• Oct.22.2011: Inside the corporate intelligence company which bankrolled Liam Fox. A South African intelligence expert made payments of as much as £60,000 through his security company for an unregistered charity linked to Liam Fox. Andre Pienaar, a multi-millionaire who keeps out of the public limelight, runs G3 Good Governance Group, a corporate security and intelligence company whose clients include the defence contractor BAE Systems. G3’s main source of income is providing intelligence for big business including “competitor analysis” and cyber security at a cost of £tens of thousands. The chairman of G3’s advisory board is the Duke of Westminster. Lt Gen Sir Graeme Lamb, the former director of UK Special Forces, is also listed as a G3 adviser, while Lord Macdonald, the former director of public prosecutions, is a non-executive director of Proven, an investigatory arm of G3. Geoffrey Tantum, a former MI6 Middle East director with wide-ranging connections, is also on the advisory council. Mr Tantum’s daughter, Laura, operates Universal Exports, G3’s charitable foundation. The charity’s trustees include Lord Ashdown and Lady Deborah Peat, the wife of the Prince of Wales’s former principal private secretary. A source in the security and intelligence business said Mr Pienaar had been keen to help Fox while he was in opposition. “G3 had defence clients but wanted to get more,” said the source. “The deal with Fox was kept quiet even within the company.” Robert Mendick, Patrick Sawer, The Telegraph.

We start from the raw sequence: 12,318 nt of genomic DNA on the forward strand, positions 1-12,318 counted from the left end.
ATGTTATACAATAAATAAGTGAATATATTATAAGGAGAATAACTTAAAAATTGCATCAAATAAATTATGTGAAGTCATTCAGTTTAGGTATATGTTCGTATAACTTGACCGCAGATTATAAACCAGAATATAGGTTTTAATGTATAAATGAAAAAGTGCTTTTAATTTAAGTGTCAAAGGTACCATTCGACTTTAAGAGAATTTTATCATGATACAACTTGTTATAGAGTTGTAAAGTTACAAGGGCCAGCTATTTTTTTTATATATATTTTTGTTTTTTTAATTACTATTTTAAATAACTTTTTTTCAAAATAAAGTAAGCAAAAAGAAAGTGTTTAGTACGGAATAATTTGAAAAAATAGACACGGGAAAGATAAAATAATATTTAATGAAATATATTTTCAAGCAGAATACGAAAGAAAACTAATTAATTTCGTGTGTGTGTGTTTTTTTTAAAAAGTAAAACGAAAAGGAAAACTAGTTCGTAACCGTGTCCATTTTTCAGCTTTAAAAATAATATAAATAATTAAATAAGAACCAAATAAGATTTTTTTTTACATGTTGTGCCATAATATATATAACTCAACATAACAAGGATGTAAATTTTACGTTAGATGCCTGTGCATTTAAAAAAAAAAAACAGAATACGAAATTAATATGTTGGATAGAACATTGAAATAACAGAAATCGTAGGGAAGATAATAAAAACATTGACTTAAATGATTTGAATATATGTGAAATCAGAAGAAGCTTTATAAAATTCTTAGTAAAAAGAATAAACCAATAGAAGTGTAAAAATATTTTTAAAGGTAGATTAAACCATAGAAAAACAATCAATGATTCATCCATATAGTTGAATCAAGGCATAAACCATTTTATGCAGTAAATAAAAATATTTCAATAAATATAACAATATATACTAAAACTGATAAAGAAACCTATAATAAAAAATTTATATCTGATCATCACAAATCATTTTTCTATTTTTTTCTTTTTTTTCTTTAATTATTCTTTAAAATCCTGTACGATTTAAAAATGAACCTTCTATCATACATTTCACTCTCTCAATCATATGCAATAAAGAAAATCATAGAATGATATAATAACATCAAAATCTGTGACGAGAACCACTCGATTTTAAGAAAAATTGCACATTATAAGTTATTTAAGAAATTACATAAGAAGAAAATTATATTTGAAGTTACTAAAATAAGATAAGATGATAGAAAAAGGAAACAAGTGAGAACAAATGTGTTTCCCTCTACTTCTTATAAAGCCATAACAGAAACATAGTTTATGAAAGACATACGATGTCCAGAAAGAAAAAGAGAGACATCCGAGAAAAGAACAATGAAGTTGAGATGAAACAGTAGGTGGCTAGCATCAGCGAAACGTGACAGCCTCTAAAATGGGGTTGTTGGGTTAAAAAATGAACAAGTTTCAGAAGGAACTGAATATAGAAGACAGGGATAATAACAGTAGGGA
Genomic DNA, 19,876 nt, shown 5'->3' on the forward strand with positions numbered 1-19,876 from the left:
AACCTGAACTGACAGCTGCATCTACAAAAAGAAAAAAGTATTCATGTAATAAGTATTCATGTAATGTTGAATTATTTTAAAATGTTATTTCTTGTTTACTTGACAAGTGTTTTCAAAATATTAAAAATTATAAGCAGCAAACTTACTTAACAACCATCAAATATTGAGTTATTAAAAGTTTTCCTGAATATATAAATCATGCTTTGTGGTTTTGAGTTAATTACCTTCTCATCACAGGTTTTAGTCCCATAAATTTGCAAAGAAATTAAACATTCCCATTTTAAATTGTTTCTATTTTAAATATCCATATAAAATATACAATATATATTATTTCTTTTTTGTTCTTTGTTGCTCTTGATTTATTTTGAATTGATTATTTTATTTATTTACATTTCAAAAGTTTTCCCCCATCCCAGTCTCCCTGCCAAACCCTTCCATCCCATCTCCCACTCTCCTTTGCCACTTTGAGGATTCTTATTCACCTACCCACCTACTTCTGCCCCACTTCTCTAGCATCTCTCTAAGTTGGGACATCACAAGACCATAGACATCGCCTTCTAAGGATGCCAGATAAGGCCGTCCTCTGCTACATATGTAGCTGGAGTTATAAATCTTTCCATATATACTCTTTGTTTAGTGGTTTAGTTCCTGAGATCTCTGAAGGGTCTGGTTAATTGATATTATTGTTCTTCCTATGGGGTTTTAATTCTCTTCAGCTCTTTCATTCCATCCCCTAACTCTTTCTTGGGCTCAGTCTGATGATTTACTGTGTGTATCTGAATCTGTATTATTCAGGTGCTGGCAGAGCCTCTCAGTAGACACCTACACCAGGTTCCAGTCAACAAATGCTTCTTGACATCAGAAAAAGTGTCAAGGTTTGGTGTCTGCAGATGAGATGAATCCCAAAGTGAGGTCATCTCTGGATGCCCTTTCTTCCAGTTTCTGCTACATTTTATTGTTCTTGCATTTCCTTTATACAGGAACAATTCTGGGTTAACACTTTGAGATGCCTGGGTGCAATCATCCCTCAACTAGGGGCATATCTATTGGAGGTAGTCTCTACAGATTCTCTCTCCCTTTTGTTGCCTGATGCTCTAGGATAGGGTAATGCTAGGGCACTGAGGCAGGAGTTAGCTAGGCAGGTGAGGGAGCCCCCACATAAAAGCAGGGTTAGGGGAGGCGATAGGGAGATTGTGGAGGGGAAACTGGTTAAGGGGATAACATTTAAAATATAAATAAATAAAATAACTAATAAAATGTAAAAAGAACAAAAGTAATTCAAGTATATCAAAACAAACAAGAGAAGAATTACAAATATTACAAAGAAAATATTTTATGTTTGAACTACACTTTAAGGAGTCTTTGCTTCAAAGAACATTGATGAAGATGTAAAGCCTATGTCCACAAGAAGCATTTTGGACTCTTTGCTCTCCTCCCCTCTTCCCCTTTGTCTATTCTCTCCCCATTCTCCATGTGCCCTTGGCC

• Oct.15.2011: Liam Fox resignation exposes Tory links to US radical right. David Cameron has been accused of allowing a secret rightwing agenda to flourish at the heart of the Conservative party, as fallout from the resignation of Liam Fox exposed its close links with a US network of lobbyists, climate change deniers and defence hawks. Both Liberal Democrat and Labour politicians stepped up their demands for Cameron to explain why several senior members of his cabinet were involved in an Anglo-American organisation apparently at odds with his party's environmental commitments and pledge to defend free healthcare. At the heart of the complex web linking Fox and his friend Adam Werritty to a raft of businessmen, lobbyists and US neocons is the former defence secretary's defunct charity, Atlantic Bridge, which was set up with the purported aim of "strengthening the special relationship" but is now mired in controversy. many of those who sat on the Anglo-American charity's board and its executive council, or were employed on its staff, were lobbyists or lawyers with connections to the defence industry and energy interests. Others included powerful businessmen with defence investments and representatives of the gambling industry. Fox's organisation, which was wound up last year following a critical Charity Commission report into its activities, formed a partnership with an organisation called the American Legislative Exchange Council. The powerful lobbying organisation, which receives funding from pharmaceutical, weapons and oil interests among others, is heavily funded by the Koch Charitable Foundation whose founder, Charles G Koch, is one of the most generous donors to the Tea Party movement in the US. In recent years, the Tea Party has become a potent populist force in American politics, associated with controversial stances on global warming. Shadow defence secretary Jim Murphy (now Blair's sidekick) said the Tories still had many questions to answer. Fox resigned on Friday. The revelations over Atlantic Bridge have triggered questions about the role played by Fox, chair of the charity's advisory council, and that of four of its UK members: William Hague, George Osborne, Chris Grayling and Michael Gove. As a UK charity, the organisation enjoyed tax breaks but had to comply with strict rules prohibiting it from promoting business interests. Lib Dem peer Lord Oakeshott said: "Dr Fox is a spider at the centre of a tangled neocon web. Werritty, the group's UK director, was funded by a raft of powerful businessmen including Michael Hintze, one of the Tories biggest financial backers whose hedge fund, CQS, has investments in companies that have contracts with the Ministry of Defence; Poju Zabludowicz, chairman of the Britain Israel Communications and Research Centre, who chairs a US munitions company; and the Good Governance Group, a private security firm set up by a South African businessman, Andries Pienaar, who also has an investment firm, C5 Capital, focused on the defence sector. Questions are being asked over the role played by an organisation called the Sri Lankan Development Trust, whose headquarters were listed at the Good Governance Group. The trust paid for 3 of Fox's trips to Sri Lanka. Toby Helm, Jamie Doward, The Guardian.